'Alterum' Dance Troupe to Conquer Middle East
The collective prior to performing “Mirror for the Soul” at a street festival held in Arkhangelsk earlier this year.
In the mid 1990s, Alexei Chernov was a street dancer whose break dance group "Da Boogie Crew" was so popular that it was shown on MTV Russia and performed alongside leading Russian hip-hop and break dance musicians.
But today, Chernov looks like a changed man, having developed his street dancing into street theater, combining dance and pantomime art. The collective describes itself as performing "nonverbal, physical theater."
Chernov, who established Alterum theater in 2009, has already reaped praise for his festivals of street art. He said he got inspired by an idea while watching a similar performance in France.
The experiment gave birth to "Alterum" theater, meaning "The Other" in Latin. It made Chernov and his crew of eight dancers a welcoming guest at many parties and street festivals, despite the fact that the theater has no permanent base.
"To speak frankly, we are still fully underground," said Chernov, who has recently returned from Dubai, United Arab Emirates. He and his fellow artistes performed at the Russian Consulate office during Russia Day in June.
Video: A trailer for Alterum's performance of "Mirror for the Soul"
The conservative public at the reception was initially astonished; instead of the anticipated classical Russian chorus, they were handed the bizarrely dressed artists, Chernov said.
But after watching the stylish and well orchestrated dancing of Alterum, the mood became cheerful and upbeat, complimenting their jumps and synchronized moves.
"The majority of guests were diplomats, so small clippings [of the audience] remained reserved. Although afterward, many said they were proud to be Russian," Chernov said.
The show was well received by both the local Emirati and the foreigners who attended the reception, said Vladimir Burdun, a Dubai-based boxing trainer-turner-arts promoter who invited Chernov and his dancers to Dubai.
"People who saw the performance were really in shock that Russia has such a modern dancing band. While everyone knows Russian ballet, the show of modern dance was also seen as example of professionalism," Burdun said.
Chernov said the band was impressed with the Dubai reception as a whole, and as a result of the event, Alterum even received an offer from one of the sponsors to do a short video to promote his grocery store.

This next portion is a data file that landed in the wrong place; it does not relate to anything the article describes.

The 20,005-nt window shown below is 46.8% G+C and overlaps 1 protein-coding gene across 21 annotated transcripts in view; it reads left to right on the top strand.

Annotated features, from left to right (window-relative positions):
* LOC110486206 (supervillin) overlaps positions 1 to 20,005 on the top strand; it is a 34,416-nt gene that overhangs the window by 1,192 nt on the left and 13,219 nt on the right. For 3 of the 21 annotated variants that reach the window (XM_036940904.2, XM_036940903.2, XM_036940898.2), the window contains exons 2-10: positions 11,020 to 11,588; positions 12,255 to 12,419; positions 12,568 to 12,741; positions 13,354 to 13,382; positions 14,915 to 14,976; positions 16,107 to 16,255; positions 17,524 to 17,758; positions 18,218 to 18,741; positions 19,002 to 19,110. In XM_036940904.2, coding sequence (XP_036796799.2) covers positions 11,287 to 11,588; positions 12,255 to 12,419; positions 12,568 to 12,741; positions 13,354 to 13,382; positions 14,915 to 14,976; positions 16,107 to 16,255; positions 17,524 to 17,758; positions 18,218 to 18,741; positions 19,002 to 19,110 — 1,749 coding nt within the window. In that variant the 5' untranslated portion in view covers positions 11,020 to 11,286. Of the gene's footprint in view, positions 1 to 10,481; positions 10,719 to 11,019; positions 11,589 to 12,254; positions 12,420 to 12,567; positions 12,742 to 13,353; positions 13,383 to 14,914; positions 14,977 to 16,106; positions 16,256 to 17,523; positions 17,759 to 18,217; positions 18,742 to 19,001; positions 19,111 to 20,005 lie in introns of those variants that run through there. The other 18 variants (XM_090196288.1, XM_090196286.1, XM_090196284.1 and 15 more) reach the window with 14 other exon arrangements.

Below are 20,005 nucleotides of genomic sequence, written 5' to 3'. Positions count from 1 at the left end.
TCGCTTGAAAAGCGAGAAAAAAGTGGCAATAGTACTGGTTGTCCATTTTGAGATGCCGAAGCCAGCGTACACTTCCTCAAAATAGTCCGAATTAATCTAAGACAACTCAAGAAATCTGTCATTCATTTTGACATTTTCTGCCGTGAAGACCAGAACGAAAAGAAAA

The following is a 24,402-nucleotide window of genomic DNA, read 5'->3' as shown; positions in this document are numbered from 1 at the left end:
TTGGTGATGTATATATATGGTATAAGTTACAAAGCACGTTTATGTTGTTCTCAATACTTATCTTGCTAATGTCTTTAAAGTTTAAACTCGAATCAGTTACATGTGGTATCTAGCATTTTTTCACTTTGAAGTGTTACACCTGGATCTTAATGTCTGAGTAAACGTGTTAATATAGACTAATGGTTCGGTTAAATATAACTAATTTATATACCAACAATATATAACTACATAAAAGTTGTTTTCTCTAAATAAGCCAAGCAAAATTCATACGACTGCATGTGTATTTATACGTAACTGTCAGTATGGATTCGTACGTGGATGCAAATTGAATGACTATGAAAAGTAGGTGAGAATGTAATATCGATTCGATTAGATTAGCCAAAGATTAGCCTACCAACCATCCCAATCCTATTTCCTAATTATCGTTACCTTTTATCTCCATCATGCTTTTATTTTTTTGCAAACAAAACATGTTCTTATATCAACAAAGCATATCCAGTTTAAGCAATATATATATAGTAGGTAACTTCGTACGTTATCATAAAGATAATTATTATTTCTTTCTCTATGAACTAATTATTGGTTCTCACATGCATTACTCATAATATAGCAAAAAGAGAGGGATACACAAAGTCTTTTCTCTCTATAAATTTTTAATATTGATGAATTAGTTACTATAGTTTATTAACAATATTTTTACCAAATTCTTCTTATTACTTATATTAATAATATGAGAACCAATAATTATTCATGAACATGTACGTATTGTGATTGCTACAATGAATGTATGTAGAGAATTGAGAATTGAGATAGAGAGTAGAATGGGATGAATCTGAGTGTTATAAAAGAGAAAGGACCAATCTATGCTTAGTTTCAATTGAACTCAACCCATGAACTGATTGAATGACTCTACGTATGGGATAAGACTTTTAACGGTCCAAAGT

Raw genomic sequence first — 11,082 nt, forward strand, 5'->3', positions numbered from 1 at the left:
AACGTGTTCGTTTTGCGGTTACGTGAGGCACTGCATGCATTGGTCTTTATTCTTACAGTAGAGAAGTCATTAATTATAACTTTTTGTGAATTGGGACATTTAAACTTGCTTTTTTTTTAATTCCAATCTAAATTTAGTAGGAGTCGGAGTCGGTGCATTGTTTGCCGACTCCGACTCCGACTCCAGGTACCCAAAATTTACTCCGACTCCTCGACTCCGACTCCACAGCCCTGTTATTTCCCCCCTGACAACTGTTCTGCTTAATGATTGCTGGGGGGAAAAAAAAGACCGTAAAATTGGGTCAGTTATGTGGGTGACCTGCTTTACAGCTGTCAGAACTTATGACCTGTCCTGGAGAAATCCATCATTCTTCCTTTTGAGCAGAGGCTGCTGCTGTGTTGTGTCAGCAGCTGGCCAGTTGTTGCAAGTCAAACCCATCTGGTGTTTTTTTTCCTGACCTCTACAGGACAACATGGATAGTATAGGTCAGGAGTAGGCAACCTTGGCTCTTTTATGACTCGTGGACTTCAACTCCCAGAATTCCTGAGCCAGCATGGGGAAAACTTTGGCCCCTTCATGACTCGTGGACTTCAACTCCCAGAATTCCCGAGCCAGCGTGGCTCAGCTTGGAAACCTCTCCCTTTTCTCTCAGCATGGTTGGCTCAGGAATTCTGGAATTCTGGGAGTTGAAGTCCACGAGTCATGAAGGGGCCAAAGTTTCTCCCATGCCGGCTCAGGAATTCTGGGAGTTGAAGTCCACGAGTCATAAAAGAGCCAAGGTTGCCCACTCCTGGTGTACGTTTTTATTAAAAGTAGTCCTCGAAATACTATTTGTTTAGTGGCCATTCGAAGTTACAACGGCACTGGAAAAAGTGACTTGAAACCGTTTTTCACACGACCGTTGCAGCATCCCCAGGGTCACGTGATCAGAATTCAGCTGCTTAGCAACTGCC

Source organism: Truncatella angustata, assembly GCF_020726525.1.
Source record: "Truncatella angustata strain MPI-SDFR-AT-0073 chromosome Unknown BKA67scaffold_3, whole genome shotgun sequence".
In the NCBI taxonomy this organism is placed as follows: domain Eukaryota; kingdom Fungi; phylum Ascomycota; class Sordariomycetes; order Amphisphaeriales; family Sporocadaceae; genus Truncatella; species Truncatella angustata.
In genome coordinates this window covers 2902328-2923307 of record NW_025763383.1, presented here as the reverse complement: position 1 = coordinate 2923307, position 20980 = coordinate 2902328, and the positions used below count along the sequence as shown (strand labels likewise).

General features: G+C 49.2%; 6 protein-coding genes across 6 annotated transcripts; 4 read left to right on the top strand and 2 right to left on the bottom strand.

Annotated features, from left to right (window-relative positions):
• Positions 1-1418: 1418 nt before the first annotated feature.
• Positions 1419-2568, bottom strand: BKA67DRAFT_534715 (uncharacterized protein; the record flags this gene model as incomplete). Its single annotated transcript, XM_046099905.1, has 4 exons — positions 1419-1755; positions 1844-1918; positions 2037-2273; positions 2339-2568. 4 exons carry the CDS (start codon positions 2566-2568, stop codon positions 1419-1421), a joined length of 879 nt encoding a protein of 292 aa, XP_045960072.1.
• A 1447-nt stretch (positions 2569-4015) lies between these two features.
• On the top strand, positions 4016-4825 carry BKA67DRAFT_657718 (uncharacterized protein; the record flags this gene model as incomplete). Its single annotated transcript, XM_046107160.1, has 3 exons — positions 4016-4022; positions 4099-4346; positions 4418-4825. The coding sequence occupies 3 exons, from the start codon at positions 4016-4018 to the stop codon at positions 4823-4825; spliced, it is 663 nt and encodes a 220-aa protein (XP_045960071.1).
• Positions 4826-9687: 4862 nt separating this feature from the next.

In the resultant video, Chernov is part of a humorously attired troupe, wearing old-fashioned glasses and a double-breasted hat, which made him look like Inspector Clouseau. It was made in a mere two hours. "I came over and a script was born in my head," Chernov said.
The opening scene of the video shows Chernov and his group members shopping, then spontaneously bursting into dance, in a style reminiscent of Michael Jackson's videos.
But while Chernov sees the video specifically as more of a goodwill gesture, he takes a great deal of pride in one of the group's other trademark performances: "Mirror for the Soul" is a dark and grotesque skit, showing a man, rummaging through his vast collection of memories.
The man is reminiscing as the crew takes on the identities of various strange looking characters, while he carries his suitcase that is trying to attack him. Chernov said he got the idea for the performance after watching a film "Mirror for a Hero" by Russian director Vladimir Khotinenko.
The film, shot in 1987, tells the story of two characters who are taken back in time and given a chance to come in peace with their past and their parents. "We all are in debt to our parents, but when we start to feel, it often becomes too late already," Chernov said.
The performance was well received at the festival and has been met with further warm receptions in street theaters in Arkhangelsk. "Kids liked it because they saw it as a fairy tale, while their parents were watching it like a fairy tale with a message for adults," Chernov said. More than 12,000 people on YouTube have watched the video of the play.
While the performance is made in a form of pantomime, music plays a leading role, said Chernov, who added that he either takes classical music or takes melodies from armature composers to avoid copyright violations.
Chernov also works in a youth culture center in Moscow, but said the theater artists would use the rest of this summer to travel around Russia. Together with the promoter Vladimir Burdun, they are planning to establish a more permanent studio in Dubai and use it as a base for further traveling around the Middle East.
"Dubai can become a starting place to concur the world. Cirque du Soleil also began in Las Vegas," Chernov said.
He added that like many projects, the theater might find itself welcomed with open arms in Russia if it gets its foreign address. "It often happens that Russia throws something away and later buys the same product, at three times the price," he said.